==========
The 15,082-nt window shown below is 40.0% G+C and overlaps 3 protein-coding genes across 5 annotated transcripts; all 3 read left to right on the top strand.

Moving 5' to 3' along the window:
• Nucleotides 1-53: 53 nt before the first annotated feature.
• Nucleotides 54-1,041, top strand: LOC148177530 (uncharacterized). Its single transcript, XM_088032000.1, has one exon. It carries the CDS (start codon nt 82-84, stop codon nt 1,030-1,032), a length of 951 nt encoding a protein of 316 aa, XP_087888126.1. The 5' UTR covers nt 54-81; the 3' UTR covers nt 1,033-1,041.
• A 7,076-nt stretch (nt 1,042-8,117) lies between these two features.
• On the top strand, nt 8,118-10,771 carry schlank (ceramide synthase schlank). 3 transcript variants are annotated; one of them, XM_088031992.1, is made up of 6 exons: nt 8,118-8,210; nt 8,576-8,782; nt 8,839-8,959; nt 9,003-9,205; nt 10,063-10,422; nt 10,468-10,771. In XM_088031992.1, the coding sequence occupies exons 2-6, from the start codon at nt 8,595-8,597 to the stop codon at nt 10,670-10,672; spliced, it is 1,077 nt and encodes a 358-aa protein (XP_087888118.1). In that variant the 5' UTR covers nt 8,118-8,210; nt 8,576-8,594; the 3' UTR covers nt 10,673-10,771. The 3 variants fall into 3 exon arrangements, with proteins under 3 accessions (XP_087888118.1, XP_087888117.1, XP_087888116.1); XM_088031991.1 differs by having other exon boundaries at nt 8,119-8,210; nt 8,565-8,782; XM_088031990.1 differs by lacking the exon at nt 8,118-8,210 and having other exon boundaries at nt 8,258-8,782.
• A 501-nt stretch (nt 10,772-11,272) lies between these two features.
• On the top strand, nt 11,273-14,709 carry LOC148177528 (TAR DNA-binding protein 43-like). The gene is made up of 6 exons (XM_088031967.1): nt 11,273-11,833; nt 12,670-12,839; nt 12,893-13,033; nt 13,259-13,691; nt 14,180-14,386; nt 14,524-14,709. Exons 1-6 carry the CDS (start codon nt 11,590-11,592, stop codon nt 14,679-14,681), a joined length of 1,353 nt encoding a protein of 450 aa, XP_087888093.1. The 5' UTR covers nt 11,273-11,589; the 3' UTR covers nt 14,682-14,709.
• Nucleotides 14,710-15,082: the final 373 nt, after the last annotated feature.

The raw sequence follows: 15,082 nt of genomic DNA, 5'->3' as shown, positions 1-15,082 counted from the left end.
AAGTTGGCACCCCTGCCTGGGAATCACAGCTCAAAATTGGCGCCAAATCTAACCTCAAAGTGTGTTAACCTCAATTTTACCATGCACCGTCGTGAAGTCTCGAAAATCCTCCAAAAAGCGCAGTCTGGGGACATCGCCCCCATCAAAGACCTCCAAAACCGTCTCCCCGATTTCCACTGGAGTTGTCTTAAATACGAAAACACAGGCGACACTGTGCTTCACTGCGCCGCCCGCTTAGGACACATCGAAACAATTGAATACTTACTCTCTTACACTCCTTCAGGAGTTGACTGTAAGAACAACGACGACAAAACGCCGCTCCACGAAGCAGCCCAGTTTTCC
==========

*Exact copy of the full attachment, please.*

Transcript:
The 15,082-nt window shown below is 40.0% G+C and overlaps 3 protein-coding genes across 5 annotated transcripts; all 3 read left to right on the top strand.

Moving 5' to 3' along the window:
• Nucleotides 1-53: 53 nt before the first annotated feature.
• Nucleotides 54-1,041, top strand: LOC148177530 (uncharacterized). Its single transcript, XM_088032000.1, has one exon. It carries the CDS (start codon nt 82-84, stop codon nt 1,030-1,032), a length of 951 nt encoding a protein of 316 aa, XP_087888126.1. The 5' UTR covers nt 54-81; the 3' UTR covers nt 1,033-1,041.
• A 7,076-nt stretch (nt 1,042-8,117) lies between these two features.
• On the top strand, nt 8,118-10,771 carry schlank (ceramide synthase schlank). 3 transcript variants are annotated; one of them, XM_088031992.1, is made up of 6 exons: nt 8,118-8,210; nt 8,576-8,782; nt 8,839-8,959; nt 9,003-9,205; nt 10,063-10,422; nt 10,468-10,771. In XM_088031992.1, the coding sequence occupies exons 2-6, from the start codon at nt 8,595-8,597 to the stop codon at nt 10,670-10,672; spliced, it is 1,077 nt and encodes a 358-aa protein (XP_087888118.1). In that variant the 5' UTR covers nt 8,118-8,210; nt 8,576-8,594; the 3' UTR covers nt 10,673-10,771. The 3 variants fall into 3 exon arrangements, with proteins under 3 accessions (XP_087888118.1, XP_087888117.1, XP_087888116.1); XM_088031991.1 differs by having other exon boundaries at nt 8,119-8,210; nt 8,565-8,782; XM_088031990.1 differs by lacking the exon at nt 8,118-8,210 and having other exon boundaries at nt 8,258-8,782.
• A 501-nt stretch (nt 10,772-11,272) lies between these two features.
• On the top strand, nt 11,273-14,709 carry LOC148177528 (TAR DNA-binding protein 43-like). The gene is made up of 6 exons (XM_088031967.1): nt 11,273-11,833; nt 12,670-12,839; nt 12,893-13,033; nt 13,259-13,691; nt 14,180-14,386; nt 14,524-14,709. Exons 1-6 carry the CDS (start codon nt 11,590-11,592, stop codon nt 14,679-14,681), a joined length of 1,353 nt encoding a protein of 450 aa, XP_087888093.1. The 5' UTR covers nt 11,273-11,589; the 3' UTR covers nt 14,682-14,709.
• Nucleotides 14,710-15,082: the final 373 nt, after the last annotated feature.

The raw sequence follows: 15,082 nt of genomic DNA, 5'->3' as shown, positions 1-15,082 counted from the left end.
AAGTTGGCACCCCTGCCTGGGAATCACAGCTCAAAATTGGCGCCAAATCTAACCTCAAAGTGTGTTAACCTCAATTTTACCATGCACCGTCGTGAAGTCTCGAAAATCCTCCAAAAAGCGCAGTCTGGGGACATCGCCCCCATCAAAGACCTCCAAAACCGTCTCCCCGATTTCCACTGGAGTTGTCTTAAATACGAAAACACAGGCGACACTGTGCTTCACTGCGCCGCCCGCTTAGGACACATCGAAACAATTGAATACTTACTCTCTTACACTCCTTCAGGAGTTGACTGTAAGAACAACGACGACAAAACGCCGCTCCACGAAGCAGCCCAGTTTTCC